Like many teachers, children and families in Santa Fe and beyond, I've come to believe that creating a more sustainable economy and community begins with rethinking our education system. And like Seth Biderman and Aaron Stern at the Academy for the Love of Learning, I've begun looking around the world to discover creative alternatives to schooling.

For a variety of reasons, my search has taken me to India, where for the past five months I've been zig-zagging through chaotic mega-cities, Buddhist monasteries and isolated tribal villages, visiting a wide range of organizations and people to try to make sense of the relationship between the human instinct to learn and the societal invention of "school."

One inspiring visit was to a place where classroom learning is nowhere to be found: the Udaipur-based Swaraj University, a creation of an organization called Shikshantar. Here, the "classroom" is India, and the learning is experiential, like bicycling penniless for 10 days through rural regions. The learners are supported in projects and mentorships that they design themselves, which have included opening organic caf├ęs, documenting land reform and working with street children.

Shikshantar and organizations like it challenge the misconception that learning must be formalized and facilitated by trained teachers. It proves what we already know: that our most important insights and skill development often come from experiences outside of classrooms and standardized curricula.

Equally inspiring has been meeting a mechanic named Pramut. Everything he knows he learned hands-on, as his formal schooling ended in fifth grade. On a recent visit to his cluttered shop in Bhawanitpatna, I watched him patiently rewind electric coils on a burned-out motor, and realized that, despite my graduate-level classes in engineering, his knowledge of motors greatly surpassed mine.

Since meeting Pramut, I've been conducting a simple experiment. As I progress through my day, I ask myself if the people with whom I interact, and the human-built constructions that I see, would be different if India did not have its system of compulsory, formalized learning.

Most often, the answer is a definitive "no." People would carry on repairing shoes, selling goods, driving taxis, plowing fields, building houses or running companies in exactly the same manner: using the skills they picked up through experience. While not all classroom teaching is boring or irrelevant, it's clear that without school, the world would not come to a screeching halt.

 I visited one school in a tribal community where an exciting learner-designed curriculum was curtailed when parents demanded that the children be prepared for grade five standard examinations. Those parents, like so many parents and children in India and the US, buy into the fallacy that a diploma will be their ticket to a dream job. However, studies have long shown that economic success is far more closely correlated to social class than schooling.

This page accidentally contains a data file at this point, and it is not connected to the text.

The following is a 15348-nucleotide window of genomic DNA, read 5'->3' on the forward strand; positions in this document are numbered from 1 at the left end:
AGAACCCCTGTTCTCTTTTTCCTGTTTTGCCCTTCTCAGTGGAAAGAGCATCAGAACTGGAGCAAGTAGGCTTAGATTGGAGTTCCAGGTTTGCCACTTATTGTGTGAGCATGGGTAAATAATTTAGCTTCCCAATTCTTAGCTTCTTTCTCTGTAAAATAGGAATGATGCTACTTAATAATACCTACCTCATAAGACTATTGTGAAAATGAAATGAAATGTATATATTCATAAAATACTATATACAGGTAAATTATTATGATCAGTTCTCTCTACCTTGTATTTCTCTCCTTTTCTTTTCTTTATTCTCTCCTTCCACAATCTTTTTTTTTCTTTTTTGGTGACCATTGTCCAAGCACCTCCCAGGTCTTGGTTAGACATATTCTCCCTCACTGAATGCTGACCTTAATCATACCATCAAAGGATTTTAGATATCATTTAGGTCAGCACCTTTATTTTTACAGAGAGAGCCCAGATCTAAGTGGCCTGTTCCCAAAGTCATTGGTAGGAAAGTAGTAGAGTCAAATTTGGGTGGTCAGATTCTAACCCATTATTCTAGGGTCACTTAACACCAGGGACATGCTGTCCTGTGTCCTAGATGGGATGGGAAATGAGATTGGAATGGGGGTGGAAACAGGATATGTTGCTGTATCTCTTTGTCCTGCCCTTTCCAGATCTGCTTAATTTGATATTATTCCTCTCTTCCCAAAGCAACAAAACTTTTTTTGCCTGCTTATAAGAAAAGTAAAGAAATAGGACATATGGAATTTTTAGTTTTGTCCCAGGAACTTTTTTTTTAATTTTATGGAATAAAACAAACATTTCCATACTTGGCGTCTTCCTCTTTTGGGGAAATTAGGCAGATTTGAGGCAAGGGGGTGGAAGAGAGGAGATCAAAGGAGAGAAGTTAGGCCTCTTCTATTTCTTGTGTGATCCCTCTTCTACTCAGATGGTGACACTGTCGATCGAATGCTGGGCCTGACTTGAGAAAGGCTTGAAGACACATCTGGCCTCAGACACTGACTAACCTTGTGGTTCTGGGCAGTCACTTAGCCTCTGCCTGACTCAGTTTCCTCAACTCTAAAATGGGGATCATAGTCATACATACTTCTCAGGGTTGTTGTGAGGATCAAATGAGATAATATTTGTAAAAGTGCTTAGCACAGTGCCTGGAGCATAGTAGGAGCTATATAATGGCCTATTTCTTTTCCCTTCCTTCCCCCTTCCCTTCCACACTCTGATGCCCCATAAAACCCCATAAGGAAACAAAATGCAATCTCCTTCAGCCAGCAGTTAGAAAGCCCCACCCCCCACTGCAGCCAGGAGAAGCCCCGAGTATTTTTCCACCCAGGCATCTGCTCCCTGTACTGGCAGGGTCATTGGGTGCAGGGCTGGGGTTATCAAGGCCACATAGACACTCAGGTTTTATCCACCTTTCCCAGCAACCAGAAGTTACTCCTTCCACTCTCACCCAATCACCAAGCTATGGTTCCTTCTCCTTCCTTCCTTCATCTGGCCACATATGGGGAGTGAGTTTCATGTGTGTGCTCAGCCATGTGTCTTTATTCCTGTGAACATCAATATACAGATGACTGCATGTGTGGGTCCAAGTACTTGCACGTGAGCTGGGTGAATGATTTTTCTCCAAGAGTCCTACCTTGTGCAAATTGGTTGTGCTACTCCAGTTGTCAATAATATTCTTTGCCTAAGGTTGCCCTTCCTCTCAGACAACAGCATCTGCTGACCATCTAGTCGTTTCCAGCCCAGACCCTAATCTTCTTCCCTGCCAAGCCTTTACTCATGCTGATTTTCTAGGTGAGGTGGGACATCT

If most of the knowledge and the diplomas that we pick up in school don't serve us in our daily lives, then why don't we take greater action to free our children to experience the world and spend more time discovering their true passions?

Re-forming school can start by simply increasing access to learning spaces that already exist, as Shikshantar has done in Udaipur. In Santa Fe, where I grew up, we need to re-establish learning as a community-supported process that goes beyond the classroom, increasing children's access to the workplaces of experts, to sports and arts programs, farmers' fields, the mountains and deserts. We could expand experiments like Monte del Sol's mentorship program, and reduce classroom hours so children may explore the rich multicultural traditions of visionary Native American and Latino/a artists; get a taste of scientific research labs in Los Alamos and Albuquerque; and become involved with nonprofits like Earth Care, The Story of Place Institute, Warehouse 21 and Santa Fe Mountain Center.

Aside from our own fear of change, there's nothing standing in the way of freeing our children to spend less time in the classroom, and more of their days nurturing creativity and rediscovering wisdom that will help to heal our communities and environment. We can begin transforming Santa Fe into a city like Udaipur, a city that learns.

Santa Fe native Christian E Casillas has worked in rural communities throughout Africa and Latin America, in areas of education, energy and "development." He is currently spending a year in India, trying to make sense of what's in his head.